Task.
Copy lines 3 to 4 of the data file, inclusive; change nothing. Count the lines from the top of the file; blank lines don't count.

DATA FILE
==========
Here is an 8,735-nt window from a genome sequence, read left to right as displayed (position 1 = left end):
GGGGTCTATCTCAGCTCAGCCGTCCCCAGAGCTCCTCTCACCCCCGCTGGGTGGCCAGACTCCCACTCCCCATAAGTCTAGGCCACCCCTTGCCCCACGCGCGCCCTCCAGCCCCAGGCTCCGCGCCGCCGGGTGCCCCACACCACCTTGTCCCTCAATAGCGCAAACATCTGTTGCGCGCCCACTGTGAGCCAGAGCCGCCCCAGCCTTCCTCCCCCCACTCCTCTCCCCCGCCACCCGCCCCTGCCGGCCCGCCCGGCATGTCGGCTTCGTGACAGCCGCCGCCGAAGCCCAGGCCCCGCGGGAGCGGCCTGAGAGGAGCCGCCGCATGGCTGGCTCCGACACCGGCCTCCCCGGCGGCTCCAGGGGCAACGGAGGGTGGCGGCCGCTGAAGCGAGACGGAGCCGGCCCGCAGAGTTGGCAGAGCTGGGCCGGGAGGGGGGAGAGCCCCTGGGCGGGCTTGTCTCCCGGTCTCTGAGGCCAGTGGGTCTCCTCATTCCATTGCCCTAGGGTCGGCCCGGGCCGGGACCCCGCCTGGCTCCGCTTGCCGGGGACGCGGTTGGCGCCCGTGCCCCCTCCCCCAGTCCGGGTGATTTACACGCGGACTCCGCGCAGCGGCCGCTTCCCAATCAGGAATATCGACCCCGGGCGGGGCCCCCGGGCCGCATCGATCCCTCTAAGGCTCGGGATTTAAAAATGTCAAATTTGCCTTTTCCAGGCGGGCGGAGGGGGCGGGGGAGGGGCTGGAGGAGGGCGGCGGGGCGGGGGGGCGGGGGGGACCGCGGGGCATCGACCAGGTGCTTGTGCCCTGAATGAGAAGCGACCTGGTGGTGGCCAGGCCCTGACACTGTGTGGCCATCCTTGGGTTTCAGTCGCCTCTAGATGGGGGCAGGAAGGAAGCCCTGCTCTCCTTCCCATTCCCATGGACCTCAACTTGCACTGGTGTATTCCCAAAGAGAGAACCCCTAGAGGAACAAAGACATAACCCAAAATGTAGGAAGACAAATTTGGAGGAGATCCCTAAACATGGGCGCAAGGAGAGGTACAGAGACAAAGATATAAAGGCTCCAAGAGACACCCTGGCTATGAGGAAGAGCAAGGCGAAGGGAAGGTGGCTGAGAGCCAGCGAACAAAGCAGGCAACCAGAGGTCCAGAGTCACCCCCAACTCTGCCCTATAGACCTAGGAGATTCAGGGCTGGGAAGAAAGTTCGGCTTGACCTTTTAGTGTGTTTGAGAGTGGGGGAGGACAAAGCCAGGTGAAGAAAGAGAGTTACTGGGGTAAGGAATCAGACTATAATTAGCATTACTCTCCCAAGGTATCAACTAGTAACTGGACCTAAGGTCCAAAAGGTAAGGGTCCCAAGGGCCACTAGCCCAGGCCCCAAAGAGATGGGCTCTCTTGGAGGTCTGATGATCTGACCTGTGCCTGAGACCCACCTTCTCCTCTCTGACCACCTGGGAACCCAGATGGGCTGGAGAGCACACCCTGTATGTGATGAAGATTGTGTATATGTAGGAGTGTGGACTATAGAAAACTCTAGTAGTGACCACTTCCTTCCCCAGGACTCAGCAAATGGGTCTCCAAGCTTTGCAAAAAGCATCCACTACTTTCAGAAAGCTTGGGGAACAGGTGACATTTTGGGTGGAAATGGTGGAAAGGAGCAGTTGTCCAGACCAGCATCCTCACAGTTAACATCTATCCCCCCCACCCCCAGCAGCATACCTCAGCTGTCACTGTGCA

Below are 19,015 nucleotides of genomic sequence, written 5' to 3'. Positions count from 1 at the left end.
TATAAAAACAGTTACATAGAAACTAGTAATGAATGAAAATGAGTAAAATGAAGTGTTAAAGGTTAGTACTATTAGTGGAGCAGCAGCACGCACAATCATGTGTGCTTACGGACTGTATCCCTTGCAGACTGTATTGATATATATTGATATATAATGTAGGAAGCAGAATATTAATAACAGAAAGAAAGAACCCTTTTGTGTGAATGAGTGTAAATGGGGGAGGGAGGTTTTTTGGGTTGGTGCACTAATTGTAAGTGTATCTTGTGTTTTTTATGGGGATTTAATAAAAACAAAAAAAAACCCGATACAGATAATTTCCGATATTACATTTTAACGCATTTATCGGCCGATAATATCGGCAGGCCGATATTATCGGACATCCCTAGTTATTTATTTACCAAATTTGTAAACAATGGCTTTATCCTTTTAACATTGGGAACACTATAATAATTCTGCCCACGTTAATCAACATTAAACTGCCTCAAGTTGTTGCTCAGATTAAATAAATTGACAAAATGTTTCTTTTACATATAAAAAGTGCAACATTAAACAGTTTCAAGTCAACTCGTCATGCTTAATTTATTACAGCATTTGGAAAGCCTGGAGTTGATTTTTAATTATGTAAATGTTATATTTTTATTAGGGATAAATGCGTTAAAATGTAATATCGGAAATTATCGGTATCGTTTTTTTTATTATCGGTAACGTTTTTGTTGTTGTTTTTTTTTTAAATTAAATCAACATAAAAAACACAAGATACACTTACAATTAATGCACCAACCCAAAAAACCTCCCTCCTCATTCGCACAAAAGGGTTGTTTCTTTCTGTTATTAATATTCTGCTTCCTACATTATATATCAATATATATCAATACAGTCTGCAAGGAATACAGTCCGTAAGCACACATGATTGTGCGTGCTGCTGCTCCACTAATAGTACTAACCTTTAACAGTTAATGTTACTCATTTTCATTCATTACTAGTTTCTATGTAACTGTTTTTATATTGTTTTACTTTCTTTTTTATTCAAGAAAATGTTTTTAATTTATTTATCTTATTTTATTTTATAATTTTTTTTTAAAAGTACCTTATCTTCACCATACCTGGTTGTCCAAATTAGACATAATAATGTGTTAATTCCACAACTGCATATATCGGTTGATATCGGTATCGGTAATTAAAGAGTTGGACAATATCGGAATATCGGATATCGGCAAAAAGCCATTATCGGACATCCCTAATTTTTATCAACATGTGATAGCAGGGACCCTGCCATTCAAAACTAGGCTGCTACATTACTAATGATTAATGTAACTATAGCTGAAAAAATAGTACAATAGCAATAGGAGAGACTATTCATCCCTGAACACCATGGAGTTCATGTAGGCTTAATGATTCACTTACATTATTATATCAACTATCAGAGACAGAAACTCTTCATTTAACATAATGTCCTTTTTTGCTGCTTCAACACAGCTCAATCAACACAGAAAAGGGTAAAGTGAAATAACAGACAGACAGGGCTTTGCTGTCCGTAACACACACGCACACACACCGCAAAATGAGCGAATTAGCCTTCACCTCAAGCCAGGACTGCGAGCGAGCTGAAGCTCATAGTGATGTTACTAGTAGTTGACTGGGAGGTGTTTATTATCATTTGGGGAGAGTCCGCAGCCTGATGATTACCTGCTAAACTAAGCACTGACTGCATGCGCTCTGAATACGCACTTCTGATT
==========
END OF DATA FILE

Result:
Below are 19,015 nucleotides of genomic sequence, written 5' to 3'. Positions count from 1 at the left end.
TATAAAAACAGTTACATAGAAACTAGTAATGAATGAAAATGAGTAAAATGAAGTGTTAAAGGTTAGTACTATTAGTGGAGCAGCAGCACGCACAATCATGTGTGCTTACGGACTGTATCCCTTGCAGACTGTATTGATATATATTGATATATAATGTAGGAAGCAGAATATTAATAACAGAAAGAAAGAACCCTTTTGTGTGAATGAGTGTAAATGGGGGAGGGAGGTTTTTTGGGTTGGTGCACTAATTGTAAGTGTATCTTGTGTTTTTTATGGGGATTTAATAAAAACAAAAAAAAACCCGATACAGATAATTTCCGATATTACATTTTAACGCATTTATCGGCCGATAATATCGGCAGGCCGATATTATCGGACATCCCTAGTTATTTATTTACCAAATTTGTAAACAATGGCTTTATCCTTTTAACATTGGGAACACTATAATAATTCTGCCCACGTTAATCAACATTAAACTGCCTCAAGTTGTTGCTCAGATTAAATAAATTGACAAAATGTTTCTTTTACATATAAAAAGTGCAACATTAAACAGTTTCAAGTCAACTCGTCATGCTTAATTTATTACAGCATTTGGAAAGCCTGGAGTTGATTTTTAATTATGTAAATGTTATATTTTTATTAGGGATAAATGCGTTAAAATGTAATATCGGAAATTATCGGTATCGTTTTTTTTATTATCGGTAACGTTTTTGTTGTTGTTTTTTTTTTAAATTAAATCAACATAAAAAACACAAGATACACTTACAATTAATGCACCAACCCAAAAAACCTCCCTCCTCATTCGCACAAAAGGGTTGTTTCTTTCTGTTATTAATATTCTGCTTCCTACATTATATATCAATATATATCAATACAGTCTGCAAGGAATACAGTCCGTAAGCACACATGATTGTGCGTGCTGCTGCTCCACTAATAGTACTAACCTTTAACAGTTAATGTTACTCATTTTCATTCATTACTAGTTTCTATGTAACTGTTTTTATATTGTTTTACTTTCTTTTTTATTCAAGAAAATGTTTTTAATTTATTTATCTTATTTTATTTTATAATTTTTTTTTAAAAGTACCTTATCTTCACCATACCTGGTTGTCCAAATTAGACATAATAATGTGTTAATTCCACAACTGCATATATCGGTTGATATCGGTATCGGTAATTAAAGAGTTGGACAATATCGGAATATCGGATATCGGCAAAAAGCCATTATCGGACATCCCTAATTTTTATCAACATGTGATAGCAGGGACCCTGCCATTCAAAACTAGGCTGCTACATTACTAATGATTAATGTAACTATAGCTGAAAAAATAGTACAATAGCAATAGGAGAGACTATTCATCCCTGAACACCATGGAGTTCATGTAGGCTTAATGATTCACTTACATTATTATATCAACTATCAGAGACAGAAACTCTTCATTTAACATAATGTCCTTTTTTGCTGCTTCAACACAGCTCAATCAACACAGAAAAGGGTAAAGTGAAATAACAGACAGACAGGGCTTTGCTGTCCGTAACACACACGCACACACACCGCAAAATGAGCGAATTAGCCTTCACCTCAAGCCAGGACTGCGAGCGAGCTGAAGCTCATAGTGATGTTACTAGTAGTTGACTGGGAGGTGTTTATTATCATTTGGGGAGAGTCCGCAGCCTGATGATTACCTGCTAAACTAAGCACTGACTGCATGCGCTCTGAATACGCACTTCTGATT